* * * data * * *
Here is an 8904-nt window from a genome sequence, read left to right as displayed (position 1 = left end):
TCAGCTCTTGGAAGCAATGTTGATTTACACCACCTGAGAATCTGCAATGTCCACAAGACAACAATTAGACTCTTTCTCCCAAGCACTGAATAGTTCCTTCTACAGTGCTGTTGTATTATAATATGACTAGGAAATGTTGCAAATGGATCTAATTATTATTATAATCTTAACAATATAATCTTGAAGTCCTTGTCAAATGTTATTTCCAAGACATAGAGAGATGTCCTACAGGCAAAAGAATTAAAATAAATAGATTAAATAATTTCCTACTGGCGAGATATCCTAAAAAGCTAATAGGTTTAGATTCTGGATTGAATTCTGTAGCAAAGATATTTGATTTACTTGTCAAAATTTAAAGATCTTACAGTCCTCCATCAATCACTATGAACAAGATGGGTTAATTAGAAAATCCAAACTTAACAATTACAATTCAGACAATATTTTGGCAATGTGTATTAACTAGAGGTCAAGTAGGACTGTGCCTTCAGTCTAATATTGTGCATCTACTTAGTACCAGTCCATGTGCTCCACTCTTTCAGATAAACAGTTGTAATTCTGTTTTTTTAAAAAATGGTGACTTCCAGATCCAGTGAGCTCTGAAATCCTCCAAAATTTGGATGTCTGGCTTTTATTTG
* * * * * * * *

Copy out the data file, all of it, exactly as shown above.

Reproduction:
Here is an 8904-nt window from a genome sequence, read left to right as displayed (position 1 = left end):
TCAGCTCTTGGAAGCAATGTTGATTTACACCACCTGAGAATCTGCAATGTCCACAAGACAACAATTAGACTCTTTCTCCCAAGCACTGAATAGTTCCTTCTACAGTGCTGTTGTATTATAATATGACTAGGAAATGTTGCAAATGGATCTAATTATTATTATAATCTTAACAATATAATCTTGAAGTCCTTGTCAAATGTTATTTCCAAGACATAGAGAGATGTCCTACAGGCAAAAGAATTAAAATAAATAGATTAAATAATTTCCTACTGGCGAGATATCCTAAAAAGCTAATAGGTTTAGATTCTGGATTGAATTCTGTAGCAAAGATATTTGATTTACTTGTCAAAATTTAAAGATCTTACAGTCCTCCATCAATCACTATGAACAAGATGGGTTAATTAGAAAATCCAAACTTAACAATTACAATTCAGACAATATTTTGGCAATGTGTATTAACTAGAGGTCAAGTAGGACTGTGCCTTCAGTCTAATATTGTGCATCTACTTAGTACCAGTCCATGTGCTCCACTCTTTCAGATAAACAGTTGTAATTCTGTTTTTTTAAAAAATGGTGACTTCCAGATCCAGTGAGCTCTGAAATCCTCCAAAATTTGGATGTCTGGCTTTTATTTG